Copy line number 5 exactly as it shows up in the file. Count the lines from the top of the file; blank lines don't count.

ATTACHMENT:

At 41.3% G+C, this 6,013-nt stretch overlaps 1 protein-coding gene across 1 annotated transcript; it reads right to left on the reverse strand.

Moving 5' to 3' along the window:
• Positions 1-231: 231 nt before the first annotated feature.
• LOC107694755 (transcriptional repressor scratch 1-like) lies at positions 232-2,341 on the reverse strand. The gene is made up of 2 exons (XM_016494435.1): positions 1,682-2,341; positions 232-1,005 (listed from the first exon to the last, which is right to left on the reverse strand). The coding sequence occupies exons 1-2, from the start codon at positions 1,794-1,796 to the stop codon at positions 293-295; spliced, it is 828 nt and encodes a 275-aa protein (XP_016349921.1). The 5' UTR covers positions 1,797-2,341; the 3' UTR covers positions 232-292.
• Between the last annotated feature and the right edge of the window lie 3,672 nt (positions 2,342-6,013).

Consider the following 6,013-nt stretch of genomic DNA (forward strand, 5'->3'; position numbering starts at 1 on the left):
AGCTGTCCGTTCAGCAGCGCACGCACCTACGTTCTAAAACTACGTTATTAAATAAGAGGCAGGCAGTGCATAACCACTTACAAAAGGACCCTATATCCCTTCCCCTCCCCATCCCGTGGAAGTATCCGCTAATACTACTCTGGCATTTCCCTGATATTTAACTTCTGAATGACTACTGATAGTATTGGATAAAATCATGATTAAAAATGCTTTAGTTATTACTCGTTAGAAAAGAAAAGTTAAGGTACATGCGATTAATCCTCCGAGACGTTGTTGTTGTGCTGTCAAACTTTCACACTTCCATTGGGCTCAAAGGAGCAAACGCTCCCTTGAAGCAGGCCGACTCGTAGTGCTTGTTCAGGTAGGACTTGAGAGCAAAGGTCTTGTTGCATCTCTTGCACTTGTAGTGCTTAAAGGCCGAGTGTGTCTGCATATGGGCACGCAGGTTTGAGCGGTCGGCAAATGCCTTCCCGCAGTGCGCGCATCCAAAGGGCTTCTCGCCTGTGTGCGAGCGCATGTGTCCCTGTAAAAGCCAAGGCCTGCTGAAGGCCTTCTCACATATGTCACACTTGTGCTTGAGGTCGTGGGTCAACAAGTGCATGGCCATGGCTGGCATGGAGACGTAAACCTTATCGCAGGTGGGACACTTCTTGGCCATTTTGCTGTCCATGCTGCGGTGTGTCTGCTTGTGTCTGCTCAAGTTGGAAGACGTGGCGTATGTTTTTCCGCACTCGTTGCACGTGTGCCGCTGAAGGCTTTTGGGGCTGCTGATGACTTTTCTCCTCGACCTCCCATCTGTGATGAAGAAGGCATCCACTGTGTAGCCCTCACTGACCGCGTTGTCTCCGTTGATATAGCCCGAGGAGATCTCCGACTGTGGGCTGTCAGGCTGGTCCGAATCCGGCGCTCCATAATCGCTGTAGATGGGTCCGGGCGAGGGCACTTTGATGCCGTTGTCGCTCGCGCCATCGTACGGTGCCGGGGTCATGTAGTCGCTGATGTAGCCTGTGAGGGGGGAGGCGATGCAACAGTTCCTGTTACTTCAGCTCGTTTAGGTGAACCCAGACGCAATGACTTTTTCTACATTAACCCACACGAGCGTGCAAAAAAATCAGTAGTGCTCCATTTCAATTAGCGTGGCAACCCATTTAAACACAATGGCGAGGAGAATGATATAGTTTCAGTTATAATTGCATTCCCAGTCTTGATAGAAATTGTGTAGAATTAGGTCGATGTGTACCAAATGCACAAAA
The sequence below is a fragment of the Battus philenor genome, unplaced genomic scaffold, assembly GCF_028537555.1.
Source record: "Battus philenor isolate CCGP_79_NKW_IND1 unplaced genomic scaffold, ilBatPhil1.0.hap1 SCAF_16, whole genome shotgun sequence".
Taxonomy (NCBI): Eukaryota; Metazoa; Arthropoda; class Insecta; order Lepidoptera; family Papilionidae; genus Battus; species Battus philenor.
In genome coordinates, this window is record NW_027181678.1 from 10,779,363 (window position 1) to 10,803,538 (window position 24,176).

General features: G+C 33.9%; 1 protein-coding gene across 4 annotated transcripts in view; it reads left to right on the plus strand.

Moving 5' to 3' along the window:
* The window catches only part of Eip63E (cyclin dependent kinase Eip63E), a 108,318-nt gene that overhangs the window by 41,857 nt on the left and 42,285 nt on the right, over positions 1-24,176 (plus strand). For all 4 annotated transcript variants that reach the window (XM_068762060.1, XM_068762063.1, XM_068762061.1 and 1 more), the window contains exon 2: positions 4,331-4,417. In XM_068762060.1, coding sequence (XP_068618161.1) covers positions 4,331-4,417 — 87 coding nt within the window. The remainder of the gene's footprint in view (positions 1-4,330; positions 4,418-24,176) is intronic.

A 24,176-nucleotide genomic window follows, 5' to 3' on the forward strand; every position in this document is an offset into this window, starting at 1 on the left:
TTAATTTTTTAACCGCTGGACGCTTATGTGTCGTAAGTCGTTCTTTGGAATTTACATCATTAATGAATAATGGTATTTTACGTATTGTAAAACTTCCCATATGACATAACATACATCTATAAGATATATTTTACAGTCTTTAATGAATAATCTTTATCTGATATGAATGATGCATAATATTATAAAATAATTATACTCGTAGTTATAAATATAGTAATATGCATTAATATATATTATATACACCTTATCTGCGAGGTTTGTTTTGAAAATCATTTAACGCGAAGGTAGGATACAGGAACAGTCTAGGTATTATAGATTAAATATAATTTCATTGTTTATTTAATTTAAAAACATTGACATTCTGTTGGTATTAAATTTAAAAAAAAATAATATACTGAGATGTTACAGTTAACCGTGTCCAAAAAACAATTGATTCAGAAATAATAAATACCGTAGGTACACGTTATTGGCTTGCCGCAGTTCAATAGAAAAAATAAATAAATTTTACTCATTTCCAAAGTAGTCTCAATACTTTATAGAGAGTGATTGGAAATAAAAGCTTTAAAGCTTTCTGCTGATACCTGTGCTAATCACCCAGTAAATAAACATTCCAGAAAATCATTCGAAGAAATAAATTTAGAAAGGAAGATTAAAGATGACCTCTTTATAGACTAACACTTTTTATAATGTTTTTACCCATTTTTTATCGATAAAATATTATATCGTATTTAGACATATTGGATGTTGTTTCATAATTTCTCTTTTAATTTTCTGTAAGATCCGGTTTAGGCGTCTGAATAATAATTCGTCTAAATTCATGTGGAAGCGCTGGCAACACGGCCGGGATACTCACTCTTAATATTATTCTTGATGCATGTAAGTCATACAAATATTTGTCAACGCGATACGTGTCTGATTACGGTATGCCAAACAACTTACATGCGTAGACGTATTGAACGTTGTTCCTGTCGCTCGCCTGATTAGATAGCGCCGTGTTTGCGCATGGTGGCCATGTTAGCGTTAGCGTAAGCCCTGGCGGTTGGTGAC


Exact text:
• Between the last annotated feature and the right edge of the window lie 3,672 nt (positions 2,342-6,013).